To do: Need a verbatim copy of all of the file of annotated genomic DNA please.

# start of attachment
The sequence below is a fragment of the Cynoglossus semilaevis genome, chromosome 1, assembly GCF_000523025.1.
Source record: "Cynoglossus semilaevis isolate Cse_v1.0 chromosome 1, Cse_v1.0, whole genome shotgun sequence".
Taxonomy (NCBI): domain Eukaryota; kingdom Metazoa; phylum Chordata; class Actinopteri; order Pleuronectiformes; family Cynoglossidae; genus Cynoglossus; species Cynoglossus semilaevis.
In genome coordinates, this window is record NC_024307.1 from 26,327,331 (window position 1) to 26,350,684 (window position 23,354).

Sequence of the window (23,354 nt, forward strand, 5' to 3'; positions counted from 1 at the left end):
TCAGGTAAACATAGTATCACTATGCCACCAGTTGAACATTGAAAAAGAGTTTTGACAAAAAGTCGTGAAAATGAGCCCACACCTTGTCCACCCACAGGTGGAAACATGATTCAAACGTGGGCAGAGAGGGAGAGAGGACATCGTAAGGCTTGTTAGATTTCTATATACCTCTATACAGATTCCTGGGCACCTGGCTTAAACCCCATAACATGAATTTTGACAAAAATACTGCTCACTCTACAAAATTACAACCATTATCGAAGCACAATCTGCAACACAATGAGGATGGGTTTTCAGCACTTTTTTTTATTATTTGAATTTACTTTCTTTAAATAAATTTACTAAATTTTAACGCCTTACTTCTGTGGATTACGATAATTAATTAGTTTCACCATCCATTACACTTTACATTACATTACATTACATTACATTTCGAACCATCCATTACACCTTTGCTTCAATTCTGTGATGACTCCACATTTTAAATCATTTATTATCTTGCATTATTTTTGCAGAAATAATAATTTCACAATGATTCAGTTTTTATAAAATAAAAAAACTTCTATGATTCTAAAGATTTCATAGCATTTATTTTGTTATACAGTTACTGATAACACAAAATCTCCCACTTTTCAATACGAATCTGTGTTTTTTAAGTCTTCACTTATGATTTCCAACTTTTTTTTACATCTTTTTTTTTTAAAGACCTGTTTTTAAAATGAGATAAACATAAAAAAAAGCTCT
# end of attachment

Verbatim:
The sequence below is a fragment of the Cynoglossus semilaevis genome, chromosome 1, assembly GCF_000523025.1.
Source record: "Cynoglossus semilaevis isolate Cse_v1.0 chromosome 1, Cse_v1.0, whole genome shotgun sequence".
Taxonomy (NCBI): domain Eukaryota; kingdom Metazoa; phylum Chordata; class Actinopteri; order Pleuronectiformes; family Cynoglossidae; genus Cynoglossus; species Cynoglossus semilaevis.
In genome coordinates, this window is record NC_024307.1 from 26,327,331 (window position 1) to 26,350,684 (window position 23,354).

Sequence of the window (23,354 nt, forward strand, 5' to 3'; positions counted from 1 at the left end):
TCAGGTAAACATAGTATCACTATGCCACCAGTTGAACATTGAAAAAGAGTTTTGACAAAAAGTCGTGAAAATGAGCCCACACCTTGTCCACCCACAGGTGGAAACATGATTCAAACGTGGGCAGAGAGGGAGAGAGGACATCGTAAGGCTTGTTAGATTTCTATATACCTCTATACAGATTCCTGGGCACCTGGCTTAAACCCCATAACATGAATTTTGACAAAAATACTGCTCACTCTACAAAATTACAACCATTATCGAAGCACAATCTGCAACACAATGAGGATGGGTTTTCAGCACTTTTTTTTATTATTTGAATTTACTTTCTTTAAATAAATTTACTAAATTTTAACGCCTTACTTCTGTGGATTACGATAATTAATTAGTTTCACCATCCATTACACTTTACATTACATTACATTACATTACATTTCGAACCATCCATTACACCTTTGCTTCAATTCTGTGATGACTCCACATTTTAAATCATTTATTATCTTGCATTATTTTTGCAGAAATAATAATTTCACAATGATTCAGTTTTTATAAAATAAAAAAACTTCTATGATTCTAAAGATTTCATAGCATTTATTTTGTTATACAGTTACTGATAACACAAAATCTCCCACTTTTCAATACGAATCTGTGTTTTTTAAGTCTTCACTTATGATTTCCAACTTTTTTTTACATCTTTTTTTTTTAAAGACCTGTTTTTAAAATGAGATAAACATAAAAAAAAGCTCT